Serving up kosher lunch—and inclusivity—in District 219

Once accused of antisemitism, two schools now offer kosher meals

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Eva Spiro, a student at Niles North High School, shows off her new kosher lunch.

It might sound unimaginable to reach 12th grade without ever eating school lunches. But students who keep kosher at Niles North and Niles West High Schools in Skokie are now discovering lunch lines, buying food, and something as simple as carrying a lunch tray like their non-kosher friends. It's all thanks to a new kosher food program in District 219.

Jewish students and their parents first started campaigning for kosher food offerings at the schools after the district added halal options to the menu for Muslim students. In early May, the kosher food program began, catered by Zelda's, a kosher catering company.

"Kosher food in school tells these children: 'You belong in school, you're worth it,'" said Rabbi Yochanan Posner, of Lubavitch Chabad of Skokie. "It's something very special."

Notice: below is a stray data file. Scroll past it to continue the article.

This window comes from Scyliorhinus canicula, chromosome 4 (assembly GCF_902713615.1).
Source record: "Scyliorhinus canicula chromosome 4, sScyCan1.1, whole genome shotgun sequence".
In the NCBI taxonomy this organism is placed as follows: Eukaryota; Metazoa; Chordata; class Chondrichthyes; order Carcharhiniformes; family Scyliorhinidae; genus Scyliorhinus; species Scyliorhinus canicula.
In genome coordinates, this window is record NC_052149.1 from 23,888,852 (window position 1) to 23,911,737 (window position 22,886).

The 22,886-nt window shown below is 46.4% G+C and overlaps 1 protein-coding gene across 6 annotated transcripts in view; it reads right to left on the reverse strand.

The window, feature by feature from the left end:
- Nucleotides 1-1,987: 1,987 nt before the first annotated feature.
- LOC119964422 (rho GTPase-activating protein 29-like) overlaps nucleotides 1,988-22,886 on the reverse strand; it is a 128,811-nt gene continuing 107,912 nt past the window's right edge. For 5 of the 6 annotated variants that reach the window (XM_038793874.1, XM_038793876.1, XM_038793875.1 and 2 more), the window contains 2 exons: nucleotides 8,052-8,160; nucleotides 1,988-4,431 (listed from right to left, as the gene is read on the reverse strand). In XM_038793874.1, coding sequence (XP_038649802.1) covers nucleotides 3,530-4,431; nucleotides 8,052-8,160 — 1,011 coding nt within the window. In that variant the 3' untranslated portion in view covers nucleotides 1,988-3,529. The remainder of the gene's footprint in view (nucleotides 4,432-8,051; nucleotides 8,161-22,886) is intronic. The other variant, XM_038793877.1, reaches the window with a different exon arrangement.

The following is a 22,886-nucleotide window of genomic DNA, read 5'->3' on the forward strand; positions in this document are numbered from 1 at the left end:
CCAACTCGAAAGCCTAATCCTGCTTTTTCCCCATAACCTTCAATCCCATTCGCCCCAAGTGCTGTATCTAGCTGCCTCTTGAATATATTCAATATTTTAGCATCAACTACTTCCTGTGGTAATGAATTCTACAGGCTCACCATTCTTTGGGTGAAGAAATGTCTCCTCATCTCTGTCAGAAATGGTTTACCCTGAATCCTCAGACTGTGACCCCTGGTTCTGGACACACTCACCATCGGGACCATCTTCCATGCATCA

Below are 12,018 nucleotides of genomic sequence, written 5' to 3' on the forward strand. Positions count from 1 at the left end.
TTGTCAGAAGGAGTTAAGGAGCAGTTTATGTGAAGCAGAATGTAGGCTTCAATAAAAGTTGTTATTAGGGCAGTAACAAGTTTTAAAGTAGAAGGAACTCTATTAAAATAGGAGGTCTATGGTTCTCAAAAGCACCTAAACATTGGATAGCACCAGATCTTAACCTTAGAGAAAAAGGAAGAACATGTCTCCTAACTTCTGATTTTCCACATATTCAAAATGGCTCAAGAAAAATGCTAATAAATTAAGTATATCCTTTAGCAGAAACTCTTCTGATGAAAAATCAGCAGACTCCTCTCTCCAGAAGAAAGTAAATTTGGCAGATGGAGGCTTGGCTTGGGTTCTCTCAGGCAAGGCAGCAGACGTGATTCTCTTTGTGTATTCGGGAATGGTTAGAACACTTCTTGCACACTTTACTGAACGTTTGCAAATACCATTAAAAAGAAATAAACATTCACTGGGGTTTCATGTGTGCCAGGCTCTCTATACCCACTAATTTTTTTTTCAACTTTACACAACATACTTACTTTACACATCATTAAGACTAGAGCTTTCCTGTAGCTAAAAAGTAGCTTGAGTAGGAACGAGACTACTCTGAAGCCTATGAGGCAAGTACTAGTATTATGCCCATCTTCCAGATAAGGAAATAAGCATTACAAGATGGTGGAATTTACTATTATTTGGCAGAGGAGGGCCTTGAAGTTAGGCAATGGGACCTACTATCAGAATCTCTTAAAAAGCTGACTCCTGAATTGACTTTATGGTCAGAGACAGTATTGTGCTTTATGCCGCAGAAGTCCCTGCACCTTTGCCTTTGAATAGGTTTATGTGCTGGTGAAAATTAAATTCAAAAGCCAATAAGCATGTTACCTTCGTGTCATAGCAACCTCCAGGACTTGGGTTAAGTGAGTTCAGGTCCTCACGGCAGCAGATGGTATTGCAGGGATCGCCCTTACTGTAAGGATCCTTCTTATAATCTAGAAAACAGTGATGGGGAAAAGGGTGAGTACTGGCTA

Posner first became involved with the Niles North and Niles West schools in 2019, when the district administration offered a course to teachers-"Teaching Palestine"-that was accused of including anti-Israel and antisemitic content. Although the district quickly withdrew the course, Posner stayed involved, determined to advocate for Jewish students in a school system where they represent only 2% of the population.

Nowadays, Posner serves as the co-sponsor of the Jewish Association of Students at Niles North and educates non-Jewish students about Jewish history and holidays. In the short time since the kosher food program began, students have told him that they feel "safe, respected, seen, and welcome."

"We are very pleased that our Jewish students now have access to kosher meals at school," said April M. Stallworth, Executive Director of Communications & Partnerships at Niles Township High Schools District 219. "It's a small part we can play in ensuring they feel seen and heard in our district."

In the first week of the program, 2/3 of the letters sent to the district came from Jewish students and families expressing gratitude for the new kosher food. "I cannot begin to describe how happy my child is to be able to eat a hot lunch with his friends," one parent wrote. "Thank you for making our school truly an inclusive and welcoming learning environment."

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